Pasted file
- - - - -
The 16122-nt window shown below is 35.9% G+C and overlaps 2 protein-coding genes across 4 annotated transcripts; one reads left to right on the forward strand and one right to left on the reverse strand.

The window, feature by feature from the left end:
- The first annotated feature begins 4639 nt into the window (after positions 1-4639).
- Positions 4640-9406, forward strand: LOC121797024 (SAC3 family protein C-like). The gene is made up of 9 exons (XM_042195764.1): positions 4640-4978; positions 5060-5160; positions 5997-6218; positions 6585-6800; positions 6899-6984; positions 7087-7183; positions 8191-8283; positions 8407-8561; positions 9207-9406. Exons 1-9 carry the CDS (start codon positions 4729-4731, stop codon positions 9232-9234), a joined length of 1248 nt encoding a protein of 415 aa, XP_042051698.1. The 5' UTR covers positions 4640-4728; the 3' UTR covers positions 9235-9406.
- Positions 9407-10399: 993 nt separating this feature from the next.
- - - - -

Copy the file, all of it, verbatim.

The 16122-nt window shown below is 35.9% G+C and overlaps 2 protein-coding genes across 4 annotated transcripts; one reads left to right on the forward strand and one right to left on the reverse strand.

The window, feature by feature from the left end:
- The first annotated feature begins 4639 nt into the window (after positions 1-4639).
- Positions 4640-9406, forward strand: LOC121797024 (SAC3 family protein C-like). The gene is made up of 9 exons (XM_042195764.1): positions 4640-4978; positions 5060-5160; positions 5997-6218; positions 6585-6800; positions 6899-6984; positions 7087-7183; positions 8191-8283; positions 8407-8561; positions 9207-9406. Exons 1-9 carry the CDS (start codon positions 4729-4731, stop codon positions 9232-9234), a joined length of 1248 nt encoding a protein of 415 aa, XP_042051698.1. The 5' UTR covers positions 4640-4728; the 3' UTR covers positions 9235-9406.
- Positions 9407-10399: 993 nt separating this feature from the next.